16. 16. The Evolution of Power: From Domination to Delegation (Kreitner and Kinicki, 2000) Power DistributionHigh Followers granted authority to make decisions. Power Sharing Degree of Empowerment Manager/leader and followers jointly make decisions. Power Distribution Followers consulted but leaders make decisions. Authoritarian Power Manager/leader imposes decisions.None Domination Consultation Participation Delegation 13–16
  17. 17.  Think big and win big Gain control of organisational resources Develop powerful alliances Form coalitions and obtain cooptations Conduct a mass, concentrated offensive Avoid decisive engagement Use constructive chaos Groom princes and princesses 13–17
  18. 18.  Maintain a mystique about your job Work on key problems Bend rules at the right time Bring in an outside expert Play the power game Be feared rather than loved Give proof of prowess Control the agenda 13–18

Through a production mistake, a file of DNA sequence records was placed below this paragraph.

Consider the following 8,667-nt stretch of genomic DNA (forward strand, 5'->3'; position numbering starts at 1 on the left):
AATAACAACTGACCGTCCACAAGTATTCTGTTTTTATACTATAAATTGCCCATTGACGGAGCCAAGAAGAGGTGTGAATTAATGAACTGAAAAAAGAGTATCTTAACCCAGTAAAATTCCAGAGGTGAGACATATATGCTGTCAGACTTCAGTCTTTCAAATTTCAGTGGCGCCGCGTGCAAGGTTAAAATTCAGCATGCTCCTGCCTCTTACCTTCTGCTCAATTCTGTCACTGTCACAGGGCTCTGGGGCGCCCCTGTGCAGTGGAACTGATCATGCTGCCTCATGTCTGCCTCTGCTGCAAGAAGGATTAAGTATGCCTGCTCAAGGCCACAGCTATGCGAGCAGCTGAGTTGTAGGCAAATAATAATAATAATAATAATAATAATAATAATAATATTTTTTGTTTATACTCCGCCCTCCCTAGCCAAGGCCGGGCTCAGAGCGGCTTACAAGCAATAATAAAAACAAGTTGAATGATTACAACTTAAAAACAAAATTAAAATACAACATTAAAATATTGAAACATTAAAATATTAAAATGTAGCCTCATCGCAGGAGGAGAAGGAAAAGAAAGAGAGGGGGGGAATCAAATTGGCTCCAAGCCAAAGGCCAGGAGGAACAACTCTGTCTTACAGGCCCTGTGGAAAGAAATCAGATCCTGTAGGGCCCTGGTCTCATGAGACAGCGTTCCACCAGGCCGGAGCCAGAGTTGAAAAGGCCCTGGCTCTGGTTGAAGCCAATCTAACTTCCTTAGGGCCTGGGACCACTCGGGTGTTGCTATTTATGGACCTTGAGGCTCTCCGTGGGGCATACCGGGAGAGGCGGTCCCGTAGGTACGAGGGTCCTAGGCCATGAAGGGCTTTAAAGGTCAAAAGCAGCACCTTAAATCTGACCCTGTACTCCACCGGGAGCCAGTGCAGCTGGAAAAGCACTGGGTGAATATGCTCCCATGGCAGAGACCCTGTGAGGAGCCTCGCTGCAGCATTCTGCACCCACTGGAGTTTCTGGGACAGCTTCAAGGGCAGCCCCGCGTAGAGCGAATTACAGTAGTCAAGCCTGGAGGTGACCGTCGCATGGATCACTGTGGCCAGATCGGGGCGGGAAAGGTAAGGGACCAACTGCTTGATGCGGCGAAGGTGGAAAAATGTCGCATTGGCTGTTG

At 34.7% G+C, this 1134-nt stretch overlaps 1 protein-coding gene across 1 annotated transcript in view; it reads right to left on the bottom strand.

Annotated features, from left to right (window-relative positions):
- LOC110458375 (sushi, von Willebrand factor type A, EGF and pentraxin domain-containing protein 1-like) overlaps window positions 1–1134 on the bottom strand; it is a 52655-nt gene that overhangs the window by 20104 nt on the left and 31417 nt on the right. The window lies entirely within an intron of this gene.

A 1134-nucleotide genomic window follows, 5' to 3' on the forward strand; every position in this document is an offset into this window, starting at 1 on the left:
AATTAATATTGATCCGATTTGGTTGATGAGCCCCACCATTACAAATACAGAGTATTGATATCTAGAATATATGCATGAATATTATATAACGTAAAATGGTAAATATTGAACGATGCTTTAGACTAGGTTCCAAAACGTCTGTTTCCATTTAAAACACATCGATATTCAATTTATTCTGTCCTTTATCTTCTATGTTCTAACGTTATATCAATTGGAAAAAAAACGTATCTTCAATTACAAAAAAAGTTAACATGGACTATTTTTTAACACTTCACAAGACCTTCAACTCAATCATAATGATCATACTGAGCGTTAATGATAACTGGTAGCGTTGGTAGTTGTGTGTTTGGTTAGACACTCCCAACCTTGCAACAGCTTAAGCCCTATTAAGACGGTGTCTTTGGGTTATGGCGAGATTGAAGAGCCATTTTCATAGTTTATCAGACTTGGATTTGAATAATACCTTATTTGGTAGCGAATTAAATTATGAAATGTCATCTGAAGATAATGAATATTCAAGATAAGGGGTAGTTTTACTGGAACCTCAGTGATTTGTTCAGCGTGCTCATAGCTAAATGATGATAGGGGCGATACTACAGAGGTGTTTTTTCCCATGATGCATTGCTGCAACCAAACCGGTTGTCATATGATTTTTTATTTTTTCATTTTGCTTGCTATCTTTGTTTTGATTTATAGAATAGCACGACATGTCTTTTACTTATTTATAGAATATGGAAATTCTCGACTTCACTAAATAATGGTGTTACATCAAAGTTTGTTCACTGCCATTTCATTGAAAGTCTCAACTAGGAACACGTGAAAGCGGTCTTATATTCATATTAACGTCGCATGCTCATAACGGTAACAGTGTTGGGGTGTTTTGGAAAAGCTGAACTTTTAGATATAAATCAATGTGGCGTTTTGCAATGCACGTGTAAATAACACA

19. 19. Impressing the Higher-Ups Shine at meetings Show that you identify with management Appear cool under pressure Talk big, shun trivia Show an interest in your firm and its products Contact newly arrived senior executives Display business manners and etiquette 13–19
  20. 20.  Sequencing of tactics  How the request is perceived  Softer to harder tactics  Is the request accepted as works best. ethical? Skillful use of a tactic  The culture of the  Experienced users are organization more successful.  Culture affects user’s Relative power of the tactic choice of tactic user  Country-specific cultural  Some tactics work better factors when applied downward.  Local values favor certain The type of request tactics over others. attaching to the tactic  Is the request legitimate? 13–20
  21. 21. Political BehaviorActivities that are not required as part of one’s formalrole in the organization, but that influence, or attemptto influence, the distribution of advantages ordisadvantages within the organization.Legitimate Political BehaviorNormal everyday politics.Illegitimate Political BehaviorExtreme political behavior that violates the impliedrules of the game. 13–21